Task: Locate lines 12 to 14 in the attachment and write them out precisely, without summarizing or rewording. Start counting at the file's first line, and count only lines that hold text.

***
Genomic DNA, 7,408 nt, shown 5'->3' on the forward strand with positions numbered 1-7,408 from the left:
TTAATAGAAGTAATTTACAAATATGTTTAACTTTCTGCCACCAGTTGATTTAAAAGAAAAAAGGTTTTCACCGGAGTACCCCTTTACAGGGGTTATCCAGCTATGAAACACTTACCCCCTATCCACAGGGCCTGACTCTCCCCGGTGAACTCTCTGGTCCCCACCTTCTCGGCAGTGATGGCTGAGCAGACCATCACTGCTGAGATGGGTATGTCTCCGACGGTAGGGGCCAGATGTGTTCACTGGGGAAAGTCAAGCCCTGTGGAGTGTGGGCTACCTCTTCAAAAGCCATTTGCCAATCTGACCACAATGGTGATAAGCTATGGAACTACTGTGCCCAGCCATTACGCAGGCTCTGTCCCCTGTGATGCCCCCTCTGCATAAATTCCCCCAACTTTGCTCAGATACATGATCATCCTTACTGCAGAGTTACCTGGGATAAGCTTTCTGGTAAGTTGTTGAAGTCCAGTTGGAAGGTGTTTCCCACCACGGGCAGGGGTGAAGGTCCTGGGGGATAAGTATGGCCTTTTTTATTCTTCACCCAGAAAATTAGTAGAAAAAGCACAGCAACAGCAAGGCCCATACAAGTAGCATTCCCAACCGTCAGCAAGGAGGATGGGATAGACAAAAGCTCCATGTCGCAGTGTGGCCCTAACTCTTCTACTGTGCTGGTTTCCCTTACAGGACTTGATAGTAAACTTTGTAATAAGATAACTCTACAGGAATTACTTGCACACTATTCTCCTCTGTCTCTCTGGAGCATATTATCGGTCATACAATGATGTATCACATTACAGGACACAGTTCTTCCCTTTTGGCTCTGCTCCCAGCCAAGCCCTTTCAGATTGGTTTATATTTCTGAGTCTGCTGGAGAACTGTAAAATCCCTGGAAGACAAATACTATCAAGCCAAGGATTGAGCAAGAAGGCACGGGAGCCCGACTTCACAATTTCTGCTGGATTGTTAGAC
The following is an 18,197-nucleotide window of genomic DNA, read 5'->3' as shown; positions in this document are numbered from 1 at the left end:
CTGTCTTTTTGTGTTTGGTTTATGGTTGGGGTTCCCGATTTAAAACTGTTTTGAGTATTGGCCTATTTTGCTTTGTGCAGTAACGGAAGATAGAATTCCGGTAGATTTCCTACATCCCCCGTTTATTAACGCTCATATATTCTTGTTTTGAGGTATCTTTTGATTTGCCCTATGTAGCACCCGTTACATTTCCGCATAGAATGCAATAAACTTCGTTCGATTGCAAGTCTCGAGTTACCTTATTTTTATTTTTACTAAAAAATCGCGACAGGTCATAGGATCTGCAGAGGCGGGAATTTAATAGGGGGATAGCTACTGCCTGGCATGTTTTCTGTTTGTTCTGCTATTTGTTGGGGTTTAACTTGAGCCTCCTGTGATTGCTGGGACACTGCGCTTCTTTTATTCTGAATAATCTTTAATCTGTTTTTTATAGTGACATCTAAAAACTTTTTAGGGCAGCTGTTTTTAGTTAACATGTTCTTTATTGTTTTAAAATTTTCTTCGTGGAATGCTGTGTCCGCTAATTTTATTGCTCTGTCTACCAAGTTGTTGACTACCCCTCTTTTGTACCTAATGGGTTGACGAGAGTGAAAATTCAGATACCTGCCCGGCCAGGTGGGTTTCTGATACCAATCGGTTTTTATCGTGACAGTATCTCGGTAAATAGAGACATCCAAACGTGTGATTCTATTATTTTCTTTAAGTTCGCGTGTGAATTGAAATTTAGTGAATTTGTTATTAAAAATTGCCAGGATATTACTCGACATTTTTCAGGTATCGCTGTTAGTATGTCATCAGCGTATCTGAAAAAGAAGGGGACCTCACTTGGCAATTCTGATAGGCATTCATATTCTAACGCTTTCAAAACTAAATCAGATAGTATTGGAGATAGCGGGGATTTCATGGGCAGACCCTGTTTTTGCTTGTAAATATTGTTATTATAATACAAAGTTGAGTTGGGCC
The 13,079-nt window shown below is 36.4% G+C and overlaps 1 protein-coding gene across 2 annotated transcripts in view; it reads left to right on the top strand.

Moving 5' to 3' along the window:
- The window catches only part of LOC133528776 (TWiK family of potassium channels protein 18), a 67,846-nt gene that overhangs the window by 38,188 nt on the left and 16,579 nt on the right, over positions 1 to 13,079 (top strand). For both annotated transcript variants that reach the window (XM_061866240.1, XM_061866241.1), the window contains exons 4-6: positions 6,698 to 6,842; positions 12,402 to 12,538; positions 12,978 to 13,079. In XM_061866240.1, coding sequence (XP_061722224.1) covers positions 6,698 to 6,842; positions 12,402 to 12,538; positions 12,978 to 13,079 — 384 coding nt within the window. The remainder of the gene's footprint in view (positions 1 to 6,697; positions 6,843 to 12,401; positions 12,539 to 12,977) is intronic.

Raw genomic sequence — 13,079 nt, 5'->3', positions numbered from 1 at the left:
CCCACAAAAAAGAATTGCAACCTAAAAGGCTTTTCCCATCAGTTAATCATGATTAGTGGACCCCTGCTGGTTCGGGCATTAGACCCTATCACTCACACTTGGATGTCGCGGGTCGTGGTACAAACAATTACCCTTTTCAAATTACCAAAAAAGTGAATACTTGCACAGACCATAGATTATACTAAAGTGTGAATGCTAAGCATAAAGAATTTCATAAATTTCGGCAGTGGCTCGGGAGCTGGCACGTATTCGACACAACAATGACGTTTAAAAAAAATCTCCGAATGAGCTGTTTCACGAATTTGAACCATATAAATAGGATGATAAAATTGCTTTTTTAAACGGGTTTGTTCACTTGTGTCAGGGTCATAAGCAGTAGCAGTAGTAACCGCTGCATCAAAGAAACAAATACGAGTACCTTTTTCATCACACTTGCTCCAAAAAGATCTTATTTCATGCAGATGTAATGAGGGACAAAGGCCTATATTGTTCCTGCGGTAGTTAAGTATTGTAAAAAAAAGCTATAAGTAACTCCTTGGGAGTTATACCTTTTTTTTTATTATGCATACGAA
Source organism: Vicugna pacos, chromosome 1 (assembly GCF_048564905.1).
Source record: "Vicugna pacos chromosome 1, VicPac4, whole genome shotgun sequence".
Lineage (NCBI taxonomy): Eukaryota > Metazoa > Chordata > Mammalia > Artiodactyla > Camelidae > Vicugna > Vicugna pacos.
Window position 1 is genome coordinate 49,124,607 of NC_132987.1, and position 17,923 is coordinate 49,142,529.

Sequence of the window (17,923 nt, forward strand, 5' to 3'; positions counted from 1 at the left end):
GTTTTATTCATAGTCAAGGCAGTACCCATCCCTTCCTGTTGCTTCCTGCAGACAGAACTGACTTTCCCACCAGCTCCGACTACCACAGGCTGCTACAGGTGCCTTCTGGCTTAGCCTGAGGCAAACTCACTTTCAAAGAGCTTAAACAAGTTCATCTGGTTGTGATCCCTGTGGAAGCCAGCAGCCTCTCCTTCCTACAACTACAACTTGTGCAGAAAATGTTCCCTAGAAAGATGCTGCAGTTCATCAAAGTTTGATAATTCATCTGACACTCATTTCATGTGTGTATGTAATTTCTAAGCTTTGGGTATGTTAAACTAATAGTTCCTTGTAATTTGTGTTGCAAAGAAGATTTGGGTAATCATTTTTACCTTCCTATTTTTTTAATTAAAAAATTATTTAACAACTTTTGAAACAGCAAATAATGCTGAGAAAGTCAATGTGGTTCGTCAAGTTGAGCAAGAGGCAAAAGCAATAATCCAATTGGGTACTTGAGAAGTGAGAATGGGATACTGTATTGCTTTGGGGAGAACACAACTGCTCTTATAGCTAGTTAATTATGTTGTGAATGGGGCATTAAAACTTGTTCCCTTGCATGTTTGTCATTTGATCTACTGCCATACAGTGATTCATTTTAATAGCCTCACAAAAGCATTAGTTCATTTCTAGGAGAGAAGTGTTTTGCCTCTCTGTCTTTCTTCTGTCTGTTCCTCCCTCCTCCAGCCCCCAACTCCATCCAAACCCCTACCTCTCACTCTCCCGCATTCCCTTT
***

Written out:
Lineage (NCBI taxonomy): Eukaryota > Metazoa > Chordata > Mammalia > Artiodactyla > Camelidae > Vicugna > Vicugna pacos.
Window position 1 is genome coordinate 49,124,607 of NC_132987.1, and position 17,923 is coordinate 49,142,529.

Sequence of the window (17,923 nt, forward strand, 5' to 3'; positions counted from 1 at the left end):